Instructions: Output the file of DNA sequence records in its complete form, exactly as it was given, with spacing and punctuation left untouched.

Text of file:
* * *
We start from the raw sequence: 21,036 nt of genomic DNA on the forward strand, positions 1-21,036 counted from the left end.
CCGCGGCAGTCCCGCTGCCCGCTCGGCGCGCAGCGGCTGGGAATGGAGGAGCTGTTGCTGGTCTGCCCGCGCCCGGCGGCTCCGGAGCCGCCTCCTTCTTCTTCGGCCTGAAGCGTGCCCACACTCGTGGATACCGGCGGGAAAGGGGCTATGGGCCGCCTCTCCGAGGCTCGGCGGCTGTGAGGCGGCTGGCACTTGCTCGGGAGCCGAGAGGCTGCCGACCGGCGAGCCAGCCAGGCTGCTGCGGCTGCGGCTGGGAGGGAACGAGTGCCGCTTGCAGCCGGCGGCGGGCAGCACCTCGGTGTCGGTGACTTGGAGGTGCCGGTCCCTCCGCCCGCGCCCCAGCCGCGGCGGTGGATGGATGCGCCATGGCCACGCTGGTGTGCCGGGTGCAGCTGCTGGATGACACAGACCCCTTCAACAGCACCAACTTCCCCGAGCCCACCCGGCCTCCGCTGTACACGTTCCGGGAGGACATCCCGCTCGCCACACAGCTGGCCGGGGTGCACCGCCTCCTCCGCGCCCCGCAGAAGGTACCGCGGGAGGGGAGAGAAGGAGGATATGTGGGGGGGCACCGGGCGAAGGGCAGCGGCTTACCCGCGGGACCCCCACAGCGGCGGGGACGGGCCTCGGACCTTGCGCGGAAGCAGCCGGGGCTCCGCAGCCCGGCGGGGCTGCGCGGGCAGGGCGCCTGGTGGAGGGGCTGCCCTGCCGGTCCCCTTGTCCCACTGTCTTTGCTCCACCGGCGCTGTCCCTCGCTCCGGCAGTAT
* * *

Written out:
We start from the raw sequence: 21,036 nt of genomic DNA on the forward strand, positions 1-21,036 counted from the left end.
CCGCGGCAGTCCCGCTGCCCGCTCGGCGCGCAGCGGCTGGGAATGGAGGAGCTGTTGCTGGTCTGCCCGCGCCCGGCGGCTCCGGAGCCGCCTCCTTCTTCTTCGGCCTGAAGCGTGCCCACACTCGTGGATACCGGCGGGAAAGGGGCTATGGGCCGCCTCTCCGAGGCTCGGCGGCTGTGAGGCGGCTGGCACTTGCTCGGGAGCCGAGAGGCTGCCGACCGGCGAGCCAGCCAGGCTGCTGCGGCTGCGGCTGGGAGGGAACGAGTGCCGCTTGCAGCCGGCGGCGGGCAGCACCTCGGTGTCGGTGACTTGGAGGTGCCGGTCCCTCCGCCCGCGCCCCAGCCGCGGCGGTGGATGGATGCGCCATGGCCACGCTGGTGTGCCGGGTGCAGCTGCTGGATGACACAGACCCCTTCAACAGCACCAACTTCCCCGAGCCCACCCGGCCTCCGCTGTACACGTTCCGGGAGGACATCCCGCTCGCCACACAGCTGGCCGGGGTGCACCGCCTCCTCCGCGCCCCGCAGAAGGTACCGCGGGAGGGGAGAGAAGGAGGATATGTGGGGGGGCACCGGGCGAAGGGCAGCGGCTTACCCGCGGGACCCCCACAGCGGCGGGGACGGGCCTCGGACCTTGCGCGGAAGCAGCCGGGGCTCCGCAGCCCGGCGGGGCTGCGCGGGCAGGGCGCCTGGTGGAGGGGCTGCCCTGCCGGTCCCCTTGTCCCACTGTCTTTGCTCCACCGGCGCTGTCCCTCGCTCCGGCAGTAT